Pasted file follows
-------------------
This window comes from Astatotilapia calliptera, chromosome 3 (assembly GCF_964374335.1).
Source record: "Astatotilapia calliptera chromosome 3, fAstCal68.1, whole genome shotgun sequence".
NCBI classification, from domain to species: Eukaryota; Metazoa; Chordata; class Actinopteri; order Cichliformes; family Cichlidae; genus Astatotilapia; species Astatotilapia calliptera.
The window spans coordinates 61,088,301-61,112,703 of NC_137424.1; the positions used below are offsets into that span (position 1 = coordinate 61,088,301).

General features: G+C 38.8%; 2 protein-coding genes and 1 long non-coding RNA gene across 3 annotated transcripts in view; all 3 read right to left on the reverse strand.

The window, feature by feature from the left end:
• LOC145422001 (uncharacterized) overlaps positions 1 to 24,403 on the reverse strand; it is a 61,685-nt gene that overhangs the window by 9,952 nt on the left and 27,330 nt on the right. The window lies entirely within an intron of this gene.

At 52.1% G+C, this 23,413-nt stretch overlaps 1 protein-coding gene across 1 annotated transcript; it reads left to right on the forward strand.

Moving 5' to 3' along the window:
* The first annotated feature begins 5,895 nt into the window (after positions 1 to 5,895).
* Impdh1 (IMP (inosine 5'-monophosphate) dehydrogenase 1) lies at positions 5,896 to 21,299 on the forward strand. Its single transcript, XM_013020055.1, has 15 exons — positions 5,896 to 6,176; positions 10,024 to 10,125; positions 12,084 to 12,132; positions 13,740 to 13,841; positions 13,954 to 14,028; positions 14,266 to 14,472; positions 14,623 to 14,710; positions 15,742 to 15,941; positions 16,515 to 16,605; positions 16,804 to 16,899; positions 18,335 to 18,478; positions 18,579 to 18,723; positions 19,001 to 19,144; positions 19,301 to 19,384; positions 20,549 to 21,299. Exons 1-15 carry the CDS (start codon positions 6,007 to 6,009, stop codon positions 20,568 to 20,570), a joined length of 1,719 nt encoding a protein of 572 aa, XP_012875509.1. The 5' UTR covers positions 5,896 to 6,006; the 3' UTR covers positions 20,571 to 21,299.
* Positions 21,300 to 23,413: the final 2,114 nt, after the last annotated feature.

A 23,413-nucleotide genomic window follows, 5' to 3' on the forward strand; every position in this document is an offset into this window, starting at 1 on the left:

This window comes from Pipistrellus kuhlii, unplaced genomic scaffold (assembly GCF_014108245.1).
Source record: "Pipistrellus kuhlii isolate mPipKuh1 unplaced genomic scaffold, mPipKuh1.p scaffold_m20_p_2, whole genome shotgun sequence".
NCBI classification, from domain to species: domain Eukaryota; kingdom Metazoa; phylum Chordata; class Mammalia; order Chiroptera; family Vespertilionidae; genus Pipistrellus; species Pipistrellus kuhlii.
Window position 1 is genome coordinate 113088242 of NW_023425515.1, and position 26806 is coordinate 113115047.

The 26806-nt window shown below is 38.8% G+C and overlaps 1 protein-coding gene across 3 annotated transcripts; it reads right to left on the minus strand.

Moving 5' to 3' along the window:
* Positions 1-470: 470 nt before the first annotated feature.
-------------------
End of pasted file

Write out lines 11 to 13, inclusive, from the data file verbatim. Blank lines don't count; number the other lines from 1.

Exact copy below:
* Impdh1 (IMP (inosine 5'-monophosphate) dehydrogenase 1) lies at positions 5,896 to 21,299 on the forward strand. Its single transcript, XM_013020055.1, has 15 exons — positions 5,896 to 6,176; positions 10,024 to 10,125; positions 12,084 to 12,132; positions 13,740 to 13,841; positions 13,954 to 14,028; positions 14,266 to 14,472; positions 14,623 to 14,710; positions 15,742 to 15,941; positions 16,515 to 16,605; positions 16,804 to 16,899; positions 18,335 to 18,478; positions 18,579 to 18,723; positions 19,001 to 19,144; positions 19,301 to 19,384; positions 20,549 to 21,299. Exons 1-15 carry the CDS (start codon positions 6,007 to 6,009, stop codon positions 20,568 to 20,570), a joined length of 1,719 nt encoding a protein of 572 aa, XP_012875509.1. The 5' UTR covers positions 5,896 to 6,006; the 3' UTR covers positions 20,571 to 21,299.
* Positions 21,300 to 23,413: the final 2,114 nt, after the last annotated feature.

A 23,413-nucleotide genomic window follows, 5' to 3' on the forward strand; every position in this document is an offset into this window, starting at 1 on the left: